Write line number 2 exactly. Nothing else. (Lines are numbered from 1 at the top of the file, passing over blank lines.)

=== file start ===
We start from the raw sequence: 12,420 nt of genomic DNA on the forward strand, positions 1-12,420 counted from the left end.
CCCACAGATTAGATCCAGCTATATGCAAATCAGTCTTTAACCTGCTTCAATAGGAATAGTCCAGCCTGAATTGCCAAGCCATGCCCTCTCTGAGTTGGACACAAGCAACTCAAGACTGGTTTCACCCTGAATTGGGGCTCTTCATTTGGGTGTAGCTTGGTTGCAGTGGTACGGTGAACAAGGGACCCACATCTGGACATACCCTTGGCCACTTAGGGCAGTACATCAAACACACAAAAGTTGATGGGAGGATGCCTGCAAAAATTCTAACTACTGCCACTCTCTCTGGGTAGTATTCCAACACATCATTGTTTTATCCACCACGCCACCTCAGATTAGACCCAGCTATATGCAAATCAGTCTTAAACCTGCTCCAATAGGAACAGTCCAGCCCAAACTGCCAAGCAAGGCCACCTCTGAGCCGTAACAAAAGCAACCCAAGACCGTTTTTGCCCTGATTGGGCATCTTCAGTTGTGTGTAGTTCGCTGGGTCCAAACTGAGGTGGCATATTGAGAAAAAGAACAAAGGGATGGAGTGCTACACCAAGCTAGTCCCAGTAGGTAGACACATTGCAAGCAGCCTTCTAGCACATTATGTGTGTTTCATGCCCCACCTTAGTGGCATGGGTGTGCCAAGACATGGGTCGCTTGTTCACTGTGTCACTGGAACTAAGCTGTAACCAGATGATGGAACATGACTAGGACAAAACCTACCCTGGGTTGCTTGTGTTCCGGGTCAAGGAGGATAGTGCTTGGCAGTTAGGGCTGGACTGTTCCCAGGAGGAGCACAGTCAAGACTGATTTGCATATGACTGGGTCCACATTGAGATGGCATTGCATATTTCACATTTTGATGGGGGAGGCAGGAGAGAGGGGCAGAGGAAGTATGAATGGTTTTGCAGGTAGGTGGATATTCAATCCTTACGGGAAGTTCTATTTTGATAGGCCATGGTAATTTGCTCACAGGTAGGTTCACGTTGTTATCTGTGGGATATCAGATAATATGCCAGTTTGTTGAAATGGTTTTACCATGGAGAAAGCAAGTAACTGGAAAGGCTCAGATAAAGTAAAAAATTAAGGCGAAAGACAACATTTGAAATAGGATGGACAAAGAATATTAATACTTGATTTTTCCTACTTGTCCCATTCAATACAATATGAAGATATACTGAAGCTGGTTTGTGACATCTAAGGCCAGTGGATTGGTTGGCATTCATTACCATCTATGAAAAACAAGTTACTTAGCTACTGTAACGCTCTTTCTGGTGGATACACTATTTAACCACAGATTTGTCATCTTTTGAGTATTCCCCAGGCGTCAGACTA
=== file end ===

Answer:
CCCACAGATTAGATCCAGCTATATGCAAATCAGTCTTTAACCTGCTTCAATAGGAATAGTCCAGCCTGAATTGCCAAGCCATGCCCTCTCTGAGTTGGACACAAGCAACTCAAGACTGGTTTCACCCTGAATTGGGGCTCTTCATTTGGGTGTAGCTTGGTTGCAGTGGTACGGTGAACAAGGGACCCACATCTGGACATACCCTTGGCCACTTAGGGCAGTACATCAAACACACAAAAGTTGATGGGAGGATGCCTGCAAAAATTCTAACTACTGCCACTCTCTCTGGGTAGTATTCCAACACATCATTGTTTTATCCACCACGCCACCTCAGATTAGACCCAGCTATATGCAAATCAGTCTTAAACCTGCTCCAATAGGAACAGTCCAGCCCAAACTGCCAAGCAAGGCCACCTCTGAGCCGTAACAAAAGCAACCCAAGACCGTTTTTGCCCTGATTGGGCATCTTCAGTTGTGTGTAGTTCGCTGGGTCCAAACTGAGGTGGCATATTGAGAAAAAGAACAAAGGGATGGAGTGCTACACCAAGCTAGTCCCAGTAGGTAGACACATTGCAAGCAGCCTTCTAGCACATTATGTGTGTTTCATGCCCCACCTTAGTGGCATGGGTGTGCCAAGACATGGGTCGCTTGTTCACTGTGTCACTGGAACTAAGCTGTAACCAGATGATGGAACATGACTAGGACAAAACCTACCCTGGGTTGCTTGTGTTCCGGGTCAAGGAGGATAGTGCTTGGCAGTTAGGGCTGGACTGTTCCCAGGAGGAGCACAGTCAAGACTGATTTGCATATGACTGGGTCCACATTGAGATGGCATTGCATATTTCACATTTTGATGGGGGAGGCAGGAGAGAGGGGCAGAGGAAGTATGAATGGTTTTGCAGGTAGGTGGATATTCAATCCTTACGGGAAGTTCTATTTTGATAGGCCATGGTAATTTGCTCACAGGTAGGTTCACGTTGTTATCTGTGGGATATCAGATAATATGCCAGTTTGTTGAAATGGTTTTACCATGGAGAAAGCAAGTAACTGGAAAGGCTCAGATAAAGTAAAAAATTAAGGCGAAAGACAACATTTGAAATAGGATGGACAAAGAATATTAATACTTGATTTTTCCTACTTGTCCCATTCAATACAATATGAAGATATACTGAAGCTGGTTTGTGACATCTAAGGCCAGTGGATTGGTTGGCATTCATTACCATCTATGAAAAACAAGTTACTTAGCTACTGTAACGCTCTTTCTGGTGGATACACTATTTAACCACAGATTTGTCATCTTTTGAGTATTCCCCAGGCGTCAGACTA